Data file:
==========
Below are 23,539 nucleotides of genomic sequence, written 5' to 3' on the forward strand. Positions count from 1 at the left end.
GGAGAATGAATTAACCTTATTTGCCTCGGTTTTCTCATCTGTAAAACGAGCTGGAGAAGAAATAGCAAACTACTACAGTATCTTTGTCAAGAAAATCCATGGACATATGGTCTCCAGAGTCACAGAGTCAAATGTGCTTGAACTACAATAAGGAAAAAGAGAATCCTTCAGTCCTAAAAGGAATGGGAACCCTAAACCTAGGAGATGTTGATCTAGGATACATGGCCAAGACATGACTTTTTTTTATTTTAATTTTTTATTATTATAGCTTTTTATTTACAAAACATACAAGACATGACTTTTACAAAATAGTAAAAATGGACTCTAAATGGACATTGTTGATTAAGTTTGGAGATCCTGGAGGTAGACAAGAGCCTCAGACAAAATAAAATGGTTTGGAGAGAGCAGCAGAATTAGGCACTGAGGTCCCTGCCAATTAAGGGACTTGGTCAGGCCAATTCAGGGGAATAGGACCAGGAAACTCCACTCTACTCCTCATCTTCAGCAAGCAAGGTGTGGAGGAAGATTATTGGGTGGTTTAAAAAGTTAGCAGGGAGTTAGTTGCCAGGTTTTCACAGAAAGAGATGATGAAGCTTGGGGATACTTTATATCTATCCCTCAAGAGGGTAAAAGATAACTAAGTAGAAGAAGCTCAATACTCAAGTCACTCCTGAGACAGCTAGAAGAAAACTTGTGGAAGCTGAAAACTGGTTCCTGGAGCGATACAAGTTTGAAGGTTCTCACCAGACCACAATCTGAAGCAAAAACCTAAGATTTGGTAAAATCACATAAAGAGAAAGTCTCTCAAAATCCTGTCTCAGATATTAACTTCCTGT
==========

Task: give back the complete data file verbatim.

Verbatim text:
Below are 23,539 nucleotides of genomic sequence, written 5' to 3' on the forward strand. Positions count from 1 at the left end.
GGAGAATGAATTAACCTTATTTGCCTCGGTTTTCTCATCTGTAAAACGAGCTGGAGAAGAAATAGCAAACTACTACAGTATCTTTGTCAAGAAAATCCATGGACATATGGTCTCCAGAGTCACAGAGTCAAATGTGCTTGAACTACAATAAGGAAAAAGAGAATCCTTCAGTCCTAAAAGGAATGGGAACCCTAAACCTAGGAGATGTTGATCTAGGATACATGGCCAAGACATGACTTTTTTTTATTTTAATTTTTTATTATTATAGCTTTTTATTTACAAAACATACAAGACATGACTTTTACAAAATAGTAAAAATGGACTCTAAATGGACATTGTTGATTAAGTTTGGAGATCCTGGAGGTAGACAAGAGCCTCAGACAAAATAAAATGGTTTGGAGAGAGCAGCAGAATTAGGCACTGAGGTCCCTGCCAATTAAGGGACTTGGTCAGGCCAATTCAGGGGAATAGGACCAGGAAACTCCACTCTACTCCTCATCTTCAGCAAGCAAGGTGTGGAGGAAGATTATTGGGTGGTTTAAAAAGTTAGCAGGGAGTTAGTTGCCAGGTTTTCACAGAAAGAGATGATGAAGCTTGGGGATACTTTATATCTATCCCTCAAGAGGGTAAAAGATAACTAAGTAGAAGAAGCTCAATACTCAAGTCACTCCTGAGACAGCTAGAAGAAAACTTGTGGAAGCTGAAAACTGGTTCCTGGAGCGATACAAGTTTGAAGGTTCTCACCAGACCACAATCTGAAGCAAAAACCTAAGATTTGGTAAAATCACATAAAGAGAAAGTCTCTCAAAATCCTGTCTCAGATATTAACTTCCTGT